However, while I do agree with some of his points, I think Pastor Keller makes a dangerous mistake in assuming moral equivalency between both of the major political parties in the United States today, and the positions they take on certain important issues; most importantly, the issue of abortion.
As a member of the Presbyterian Church of America myself, I am deeply concerned about the lack of discretion by some leaders in the denomination on issues surrounding justice and human rights, particularly in supporting the preborn.
Noticeably absent in Keller’s piece is any real reference to abortion or where the American Left and Right generally fall on the issue. The only reference to anything remotely related to the issue of abortion is the legitimate basis for sexual interaction, which is in the context of marriage.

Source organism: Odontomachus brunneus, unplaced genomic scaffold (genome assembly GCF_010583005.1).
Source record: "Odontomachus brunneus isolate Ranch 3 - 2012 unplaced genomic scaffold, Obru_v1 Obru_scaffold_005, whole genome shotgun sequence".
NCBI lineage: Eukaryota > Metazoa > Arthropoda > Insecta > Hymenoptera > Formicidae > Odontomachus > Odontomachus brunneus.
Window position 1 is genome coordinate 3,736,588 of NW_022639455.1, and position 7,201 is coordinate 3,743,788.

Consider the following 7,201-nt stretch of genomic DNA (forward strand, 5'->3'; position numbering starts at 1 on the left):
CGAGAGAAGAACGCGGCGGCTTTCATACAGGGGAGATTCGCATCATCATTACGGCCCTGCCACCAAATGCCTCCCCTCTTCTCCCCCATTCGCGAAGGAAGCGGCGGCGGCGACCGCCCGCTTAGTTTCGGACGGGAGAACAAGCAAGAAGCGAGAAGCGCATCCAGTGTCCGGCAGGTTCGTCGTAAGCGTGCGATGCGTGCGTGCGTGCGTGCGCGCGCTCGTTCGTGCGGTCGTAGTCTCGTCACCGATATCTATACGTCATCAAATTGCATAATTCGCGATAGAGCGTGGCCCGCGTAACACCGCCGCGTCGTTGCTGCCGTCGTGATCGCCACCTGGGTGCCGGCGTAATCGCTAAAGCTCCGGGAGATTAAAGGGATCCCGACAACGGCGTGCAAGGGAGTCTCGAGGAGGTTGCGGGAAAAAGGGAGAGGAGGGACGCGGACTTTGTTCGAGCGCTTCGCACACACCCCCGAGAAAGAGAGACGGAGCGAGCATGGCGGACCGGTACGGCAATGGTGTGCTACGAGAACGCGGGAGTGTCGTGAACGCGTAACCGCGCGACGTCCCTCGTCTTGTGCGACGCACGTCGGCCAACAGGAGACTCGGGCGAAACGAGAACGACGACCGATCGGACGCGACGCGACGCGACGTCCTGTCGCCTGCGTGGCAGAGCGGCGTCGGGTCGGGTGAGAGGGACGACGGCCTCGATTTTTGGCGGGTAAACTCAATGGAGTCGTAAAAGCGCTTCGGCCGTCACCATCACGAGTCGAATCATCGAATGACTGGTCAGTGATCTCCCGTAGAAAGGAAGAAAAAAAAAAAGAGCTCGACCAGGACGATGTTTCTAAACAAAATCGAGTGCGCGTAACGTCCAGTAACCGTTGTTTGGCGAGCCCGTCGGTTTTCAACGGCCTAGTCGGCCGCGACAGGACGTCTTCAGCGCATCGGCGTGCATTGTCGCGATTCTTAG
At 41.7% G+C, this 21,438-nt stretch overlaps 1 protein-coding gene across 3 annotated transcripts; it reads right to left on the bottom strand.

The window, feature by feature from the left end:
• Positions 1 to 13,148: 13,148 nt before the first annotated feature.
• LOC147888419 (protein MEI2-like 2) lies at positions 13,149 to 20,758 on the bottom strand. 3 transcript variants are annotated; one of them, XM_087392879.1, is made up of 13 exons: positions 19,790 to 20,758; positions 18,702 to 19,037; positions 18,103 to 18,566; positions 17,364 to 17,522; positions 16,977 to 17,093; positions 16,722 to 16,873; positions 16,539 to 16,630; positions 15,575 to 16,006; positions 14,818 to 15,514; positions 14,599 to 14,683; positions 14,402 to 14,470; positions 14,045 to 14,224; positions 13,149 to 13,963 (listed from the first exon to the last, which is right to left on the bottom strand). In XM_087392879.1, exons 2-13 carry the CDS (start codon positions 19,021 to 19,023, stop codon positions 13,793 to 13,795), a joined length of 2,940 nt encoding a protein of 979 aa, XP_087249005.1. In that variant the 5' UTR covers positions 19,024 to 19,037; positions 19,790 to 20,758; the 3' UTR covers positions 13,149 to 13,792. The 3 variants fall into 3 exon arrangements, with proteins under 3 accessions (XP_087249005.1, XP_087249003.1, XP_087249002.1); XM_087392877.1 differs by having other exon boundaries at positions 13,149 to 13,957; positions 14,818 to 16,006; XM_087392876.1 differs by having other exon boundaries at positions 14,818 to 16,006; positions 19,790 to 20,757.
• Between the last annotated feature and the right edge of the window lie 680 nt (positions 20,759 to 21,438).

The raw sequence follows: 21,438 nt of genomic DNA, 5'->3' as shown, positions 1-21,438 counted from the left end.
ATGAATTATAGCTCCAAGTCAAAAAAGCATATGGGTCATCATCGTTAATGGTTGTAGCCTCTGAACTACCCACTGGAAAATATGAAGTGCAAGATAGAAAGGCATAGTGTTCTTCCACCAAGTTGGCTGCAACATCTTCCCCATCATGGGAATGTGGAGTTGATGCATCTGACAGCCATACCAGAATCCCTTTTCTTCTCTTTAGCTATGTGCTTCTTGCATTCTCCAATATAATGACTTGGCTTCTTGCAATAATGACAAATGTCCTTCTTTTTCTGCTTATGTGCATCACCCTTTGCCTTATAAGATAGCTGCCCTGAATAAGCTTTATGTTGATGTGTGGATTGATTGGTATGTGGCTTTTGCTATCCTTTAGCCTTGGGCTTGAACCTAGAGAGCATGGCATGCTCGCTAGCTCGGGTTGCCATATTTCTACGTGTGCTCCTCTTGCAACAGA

The question has to be asked: why leave out the most heated debate between the parties for the last half-century? Why leave out the issue of abortion?
Whether Pastor Keller neglected to mention abortion or whether he left it out intentionally, obviously, as Greg Koukl famously stated, if the preborn are not human, abortion is no big deal morally (and therefore, politically), but if the preborn are in fact human beings, then abortion needs to be taken into extremely serious consideration by anyone looking into how the Christian worldview impacts political activism.